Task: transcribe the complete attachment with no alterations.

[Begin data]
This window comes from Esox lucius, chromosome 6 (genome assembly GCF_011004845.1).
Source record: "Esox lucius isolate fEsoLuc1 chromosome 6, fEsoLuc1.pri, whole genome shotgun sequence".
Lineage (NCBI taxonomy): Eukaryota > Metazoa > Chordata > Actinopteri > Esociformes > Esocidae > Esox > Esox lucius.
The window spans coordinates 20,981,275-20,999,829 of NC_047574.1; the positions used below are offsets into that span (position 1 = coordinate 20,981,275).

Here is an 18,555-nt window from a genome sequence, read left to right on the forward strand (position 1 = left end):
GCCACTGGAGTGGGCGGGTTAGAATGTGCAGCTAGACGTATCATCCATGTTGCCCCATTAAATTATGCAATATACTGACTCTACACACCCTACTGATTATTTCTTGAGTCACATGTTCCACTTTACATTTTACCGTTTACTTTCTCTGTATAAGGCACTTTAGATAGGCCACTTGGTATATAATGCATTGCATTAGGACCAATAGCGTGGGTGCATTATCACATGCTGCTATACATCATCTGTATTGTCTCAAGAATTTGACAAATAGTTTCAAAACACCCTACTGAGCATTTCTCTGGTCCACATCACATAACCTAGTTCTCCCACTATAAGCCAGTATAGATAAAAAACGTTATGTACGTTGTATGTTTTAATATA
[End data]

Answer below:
This window comes from Esox lucius, chromosome 6 (genome assembly GCF_011004845.1).
Source record: "Esox lucius isolate fEsoLuc1 chromosome 6, fEsoLuc1.pri, whole genome shotgun sequence".
Lineage (NCBI taxonomy): Eukaryota > Metazoa > Chordata > Actinopteri > Esociformes > Esocidae > Esox > Esox lucius.
The window spans coordinates 20,981,275-20,999,829 of NC_047574.1; the positions used below are offsets into that span (position 1 = coordinate 20,981,275).

Here is an 18,555-nt window from a genome sequence, read left to right on the forward strand (position 1 = left end):
GCCACTGGAGTGGGCGGGTTAGAATGTGCAGCTAGACGTATCATCCATGTTGCCCCATTAAATTATGCAATATACTGACTCTACACACCCTACTGATTATTTCTTGAGTCACATGTTCCACTTTACATTTTACCGTTTACTTTCTCTGTATAAGGCACTTTAGATAGGCCACTTGGTATATAATGCATTGCATTAGGACCAATAGCGTGGGTGCATTATCACATGCTGCTATACATCATCTGTATTGTCTCAAGAATTTGACAAATAGTTTCAAAACACCCTACTGAGCATTTCTCTGGTCCACATCACATAACCTAGTTCTCCCACTATAAGCCAGTATAGATAAAAAACGTTATGTACGTTGTATGTTTTAATATA